Well, Someone Doesn’t Understand Insurance Anyway

People have made the point before that, for a couple of reasons, there really aren’t any healthcare experts on the right. Between a combination of conservatives generally believing there aren’t significant problems with America’s healthcare system and people who spend some time investigating and researching it concluding otherwise, pretty much everyone who becomes an expert or something close on healthcare issues winds up developing opinions that fall in line somewhere in the broader left. What I think goes less remarked on is the degree to which a substantial number of people on the right just don’t understand how health insurance works. Timothy Noah hit on this a little bit recently, but consider this declaration from CATO’s Michael Cannon, ironicallycontained in a post asserting that Paul Krugman doesn’t understand how insurance works:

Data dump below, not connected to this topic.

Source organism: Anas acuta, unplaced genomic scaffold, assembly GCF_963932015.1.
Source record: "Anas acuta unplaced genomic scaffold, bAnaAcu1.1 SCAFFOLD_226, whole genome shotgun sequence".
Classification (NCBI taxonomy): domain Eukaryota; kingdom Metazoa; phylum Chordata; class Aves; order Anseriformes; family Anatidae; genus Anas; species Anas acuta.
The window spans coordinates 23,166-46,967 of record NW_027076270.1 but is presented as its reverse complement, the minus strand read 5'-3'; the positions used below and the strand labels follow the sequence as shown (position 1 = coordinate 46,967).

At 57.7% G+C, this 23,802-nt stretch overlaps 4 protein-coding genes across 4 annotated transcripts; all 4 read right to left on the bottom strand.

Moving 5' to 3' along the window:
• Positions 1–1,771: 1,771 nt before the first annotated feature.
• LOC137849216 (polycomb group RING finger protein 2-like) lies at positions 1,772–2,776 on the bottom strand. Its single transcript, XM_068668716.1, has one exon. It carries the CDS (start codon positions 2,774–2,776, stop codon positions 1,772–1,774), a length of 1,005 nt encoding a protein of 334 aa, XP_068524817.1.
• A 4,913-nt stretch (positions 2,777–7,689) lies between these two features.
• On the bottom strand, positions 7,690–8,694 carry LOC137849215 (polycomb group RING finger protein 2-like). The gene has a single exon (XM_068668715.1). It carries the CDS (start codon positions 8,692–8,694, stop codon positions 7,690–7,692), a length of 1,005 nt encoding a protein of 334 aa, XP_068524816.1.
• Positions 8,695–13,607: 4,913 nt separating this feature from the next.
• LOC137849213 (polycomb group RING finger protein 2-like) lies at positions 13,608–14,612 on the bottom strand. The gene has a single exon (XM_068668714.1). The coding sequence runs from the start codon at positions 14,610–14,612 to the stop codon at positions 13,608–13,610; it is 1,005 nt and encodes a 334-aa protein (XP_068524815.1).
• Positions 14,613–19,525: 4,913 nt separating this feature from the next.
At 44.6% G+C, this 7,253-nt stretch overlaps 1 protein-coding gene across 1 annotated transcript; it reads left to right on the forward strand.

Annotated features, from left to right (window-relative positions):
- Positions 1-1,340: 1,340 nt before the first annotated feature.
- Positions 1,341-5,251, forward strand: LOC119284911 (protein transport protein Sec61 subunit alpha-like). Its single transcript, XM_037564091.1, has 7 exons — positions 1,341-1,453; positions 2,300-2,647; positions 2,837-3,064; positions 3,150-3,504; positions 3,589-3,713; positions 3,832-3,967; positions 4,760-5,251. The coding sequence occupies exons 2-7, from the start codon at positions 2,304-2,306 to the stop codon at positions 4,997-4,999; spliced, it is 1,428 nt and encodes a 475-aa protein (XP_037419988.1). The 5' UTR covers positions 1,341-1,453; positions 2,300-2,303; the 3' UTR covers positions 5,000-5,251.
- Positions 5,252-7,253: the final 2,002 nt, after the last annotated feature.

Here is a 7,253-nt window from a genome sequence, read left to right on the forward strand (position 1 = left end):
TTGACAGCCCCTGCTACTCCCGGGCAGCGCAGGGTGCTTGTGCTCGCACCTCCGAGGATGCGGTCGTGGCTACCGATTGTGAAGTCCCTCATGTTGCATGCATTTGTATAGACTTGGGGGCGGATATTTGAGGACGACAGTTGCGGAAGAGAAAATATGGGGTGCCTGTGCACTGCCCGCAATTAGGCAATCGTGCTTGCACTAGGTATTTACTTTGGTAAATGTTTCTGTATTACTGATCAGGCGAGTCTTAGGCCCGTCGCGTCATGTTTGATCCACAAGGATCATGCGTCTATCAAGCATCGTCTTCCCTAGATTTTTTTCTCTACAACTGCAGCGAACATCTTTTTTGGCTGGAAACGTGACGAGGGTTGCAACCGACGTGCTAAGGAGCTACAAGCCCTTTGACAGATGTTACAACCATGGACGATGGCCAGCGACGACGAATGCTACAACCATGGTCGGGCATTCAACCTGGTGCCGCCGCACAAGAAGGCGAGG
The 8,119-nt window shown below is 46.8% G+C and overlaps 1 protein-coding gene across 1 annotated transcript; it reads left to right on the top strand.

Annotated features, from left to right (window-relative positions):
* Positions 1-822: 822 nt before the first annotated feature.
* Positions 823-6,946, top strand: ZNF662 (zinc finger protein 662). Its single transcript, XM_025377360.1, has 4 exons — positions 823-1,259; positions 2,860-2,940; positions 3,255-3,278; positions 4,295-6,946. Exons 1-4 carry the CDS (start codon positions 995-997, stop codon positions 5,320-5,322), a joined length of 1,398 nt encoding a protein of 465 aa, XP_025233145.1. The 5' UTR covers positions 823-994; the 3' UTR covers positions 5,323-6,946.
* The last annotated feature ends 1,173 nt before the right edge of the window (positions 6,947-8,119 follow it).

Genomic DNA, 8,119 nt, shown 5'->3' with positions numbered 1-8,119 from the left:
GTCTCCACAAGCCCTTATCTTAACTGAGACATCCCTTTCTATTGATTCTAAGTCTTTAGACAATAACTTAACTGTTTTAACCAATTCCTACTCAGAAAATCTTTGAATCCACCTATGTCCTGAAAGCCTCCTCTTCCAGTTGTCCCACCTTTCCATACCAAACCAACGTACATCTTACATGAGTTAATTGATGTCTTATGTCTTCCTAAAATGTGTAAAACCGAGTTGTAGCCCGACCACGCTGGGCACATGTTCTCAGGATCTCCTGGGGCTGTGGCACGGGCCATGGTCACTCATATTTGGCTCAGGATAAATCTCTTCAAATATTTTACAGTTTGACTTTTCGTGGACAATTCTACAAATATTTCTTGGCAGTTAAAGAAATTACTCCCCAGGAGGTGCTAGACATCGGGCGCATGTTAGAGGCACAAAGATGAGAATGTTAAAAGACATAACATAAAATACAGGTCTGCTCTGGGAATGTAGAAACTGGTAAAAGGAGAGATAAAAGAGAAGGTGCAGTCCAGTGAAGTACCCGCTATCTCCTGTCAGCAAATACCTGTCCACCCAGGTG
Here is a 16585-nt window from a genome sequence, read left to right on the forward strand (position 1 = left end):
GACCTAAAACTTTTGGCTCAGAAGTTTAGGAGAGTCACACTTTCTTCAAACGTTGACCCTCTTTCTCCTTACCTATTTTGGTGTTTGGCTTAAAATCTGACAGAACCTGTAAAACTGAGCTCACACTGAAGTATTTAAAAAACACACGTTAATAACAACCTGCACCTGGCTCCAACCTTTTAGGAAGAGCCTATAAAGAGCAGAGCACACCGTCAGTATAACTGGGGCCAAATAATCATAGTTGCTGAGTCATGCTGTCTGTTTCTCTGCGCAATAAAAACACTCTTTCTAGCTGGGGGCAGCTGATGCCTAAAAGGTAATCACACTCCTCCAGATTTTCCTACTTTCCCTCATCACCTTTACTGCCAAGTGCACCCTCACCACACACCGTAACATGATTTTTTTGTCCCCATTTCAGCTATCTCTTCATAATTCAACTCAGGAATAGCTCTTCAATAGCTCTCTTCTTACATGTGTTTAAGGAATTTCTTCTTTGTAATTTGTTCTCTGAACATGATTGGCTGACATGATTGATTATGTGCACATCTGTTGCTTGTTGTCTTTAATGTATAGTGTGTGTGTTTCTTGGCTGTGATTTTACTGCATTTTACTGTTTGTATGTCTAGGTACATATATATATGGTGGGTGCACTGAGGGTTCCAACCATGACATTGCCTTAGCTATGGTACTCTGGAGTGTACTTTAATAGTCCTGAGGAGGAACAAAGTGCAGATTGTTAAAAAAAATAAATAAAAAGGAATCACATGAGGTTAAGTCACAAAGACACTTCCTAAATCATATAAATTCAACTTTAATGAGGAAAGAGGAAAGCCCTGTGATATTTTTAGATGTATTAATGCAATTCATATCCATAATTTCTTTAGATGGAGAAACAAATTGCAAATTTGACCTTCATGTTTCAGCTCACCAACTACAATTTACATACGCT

• Healthy people dropping coverage would not lead to across-the-board premium increases in California, because California allows markets to set premiums.  Only when the government imposes the kind of price controls that Krugman wants does an “adverse selection death spiral” follow.
  • To be polite about it, this just doesn’t make a whole lot of sense. The adverse selection problem Krugman is discussing is what happens when younger, healthier people opt not to enter into insurance pools, leaving the pool older, unhealthier, and more costly than they would be with them. Because this is how insurance works; risk is pooled together, and costs are distributed amongst the people in the pool. This makes coverage cheaper for people at higher risk, and more expensive for people with lower risk. But of course, everyone gets older, so while this may be a bad deal at one point, at a later point you’ll be on the other end of the spectrum. As Cohn notes, this is why conservatives love of high-risk pools illustrates that they’re simply not serious about doing real healthcare reform. I’m not really sure why Cannon thinks price controls would exacerbate this problem, if anything they ought to make insurance more attractive to younger customers. But then, I don’t really understand how libertarians think anymore than they understand how health insurance works.


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